Peaches: You’ll feel peachy after you have one. A single peach can give you 10% or more of the vitamin C you need each day. A great way to boost your immune system and help your body’s ability to heal.
Pineapple: This fruit tray favorite is full of vitamin C, has some fiber to help your digestive track, bromelain, an enzyme that may ease inflammation, and manganese for muscle tone and bone health. Plus, one cup contains only 82 calories!
Avocados: Another great source of potassium. Avocados are full of heart-healthy fats and fiber, vitamins
Cherries: Delicious as they are healthy, grab a bag of cherries and you’ll get the anti-inflammatory effects of the antioxidant quercetin. Not to mention, help kill cancer cells, control blood sugar and help prevent heart disease.
Cantaloupe: Sliced, cubed or blended into a smoothie, the cantaloupe is rich in potassium, vitamin C and beta-carotene. Chilled, it’s the perfect summer afternoon treat.
Interested in learning more about how your diet impacts your health? IHA offers nutrition counseling services at many practice locations. Nutrition counseling is provided by IHA nutrition specialists/registered dietitians. Their expertise can provide you with the necessary knowledge to achieve all your individual and family dietary needs.
CDC offers the following tips for staying safe and slowing the spread of COVID-19 while scheduling services or repairs inside the home. This may include installation and repair of plumbing, electrical, heating, or air conditioning systems; painting; or cleaning services.
In general, the closer and longer you interact with others, the higher the risk of COVID-19 spread. Limiting close face-to-face contact and staying at least 6 feet away from other people is the best way to reduce the risk of COVID-19 infection, along with wearing masks and practicing everyday preventive actions. Before welcoming service providers into your home, consider these tips to help keep you, your family, and the service provider safe during in-home services or repairs:
Before the visit
Check with your local health department to see if there is a stay-at-home order in your state or local community that restricts non-essential activities or services. If a stay-at-home order is in effect in your community, consider if the service request is essential or if it can be delayed.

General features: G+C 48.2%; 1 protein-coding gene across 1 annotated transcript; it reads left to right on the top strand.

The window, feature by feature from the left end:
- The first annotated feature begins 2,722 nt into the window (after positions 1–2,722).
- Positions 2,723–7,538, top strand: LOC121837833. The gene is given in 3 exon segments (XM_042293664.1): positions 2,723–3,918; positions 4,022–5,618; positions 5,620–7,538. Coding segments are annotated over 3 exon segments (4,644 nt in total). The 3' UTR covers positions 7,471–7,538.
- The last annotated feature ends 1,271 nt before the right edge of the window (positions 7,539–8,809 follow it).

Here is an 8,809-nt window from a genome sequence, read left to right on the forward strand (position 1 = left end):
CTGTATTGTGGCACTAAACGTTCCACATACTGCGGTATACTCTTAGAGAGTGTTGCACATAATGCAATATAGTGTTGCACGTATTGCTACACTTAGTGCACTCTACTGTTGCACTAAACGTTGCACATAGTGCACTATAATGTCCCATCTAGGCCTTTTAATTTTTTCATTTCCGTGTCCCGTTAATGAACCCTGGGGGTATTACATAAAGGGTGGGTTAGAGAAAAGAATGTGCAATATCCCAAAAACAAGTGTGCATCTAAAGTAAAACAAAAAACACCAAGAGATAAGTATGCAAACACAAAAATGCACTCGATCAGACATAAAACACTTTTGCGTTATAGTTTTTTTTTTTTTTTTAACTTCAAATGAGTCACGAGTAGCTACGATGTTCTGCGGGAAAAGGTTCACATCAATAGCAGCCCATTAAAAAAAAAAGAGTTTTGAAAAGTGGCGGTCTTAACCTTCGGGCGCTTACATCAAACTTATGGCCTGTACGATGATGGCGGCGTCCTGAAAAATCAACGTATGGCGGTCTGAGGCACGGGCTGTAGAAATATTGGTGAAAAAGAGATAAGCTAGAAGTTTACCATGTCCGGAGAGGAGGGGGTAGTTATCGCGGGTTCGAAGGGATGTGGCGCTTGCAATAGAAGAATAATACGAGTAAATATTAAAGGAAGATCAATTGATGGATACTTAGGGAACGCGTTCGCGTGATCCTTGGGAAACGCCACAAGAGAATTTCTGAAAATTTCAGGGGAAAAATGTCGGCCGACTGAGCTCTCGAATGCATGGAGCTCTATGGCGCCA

If you or someone in your home has COVID-19, has symptoms consistent with COVID-19, or has been in close contact with someone who has COVID-19, wait to schedule non-emergency services that require entry into your home until it is safe to be around others.
If you or someone in your home is at higher risk for severe illness from COVID-19, such as older adults or those with underlying medical conditions, consider not being inside the home during the service, or find someone else who can be in the home instead.
Do as much of the pre-service consultation as possible before the service provider arrives, to reduce the amount of time the service provider spends inside your home. For example, discuss the details of the service request on the phone or by email, and send pictures ahead of time.
Discuss any COVID-19 precautions the service provider is taking, including the use of masks for the duration of the service visit, any pre-screening procedures (such as temperature checks) and using the restroom during the service call.
During the visit
Do not allow service providers to enter your home if they seem sick or are showing symptoms of COVID-19.
Ask the service provider to wear a mask before entering your home and during the service visit. Also, you and other household members should wear a mask. Consider having clean, spare masks to offer to service providers if their cloth face covering becomes wet, contaminated or otherwise soiled during the service call.
Avoid physical greetings, for example, handshakes.
Minimize indoor conversations. All conversations with the service providers should take place outdoors, when possible, and physically distanced indoors, if necessary.
Maintain a distance of at least 6 feet from the service provider, and limit interactions between the service provider and other household members and pets.
During indoor services, take steps to maximize ventilation inside the home, such as turning on the air conditioner or opening windows in the area.
After the visit
If possible, use touchless payment options or pay over the phone to avoid touching money, a card, or a keypad. If you must handle money, a card, or use a keypad, wash your hands with soap and water for at least 20 seconds or use hand sanitizer with at least 60% alcohol after paying.
After the service is completed, clean and disinfect any surfaces in your home that may have been touched by the service provider.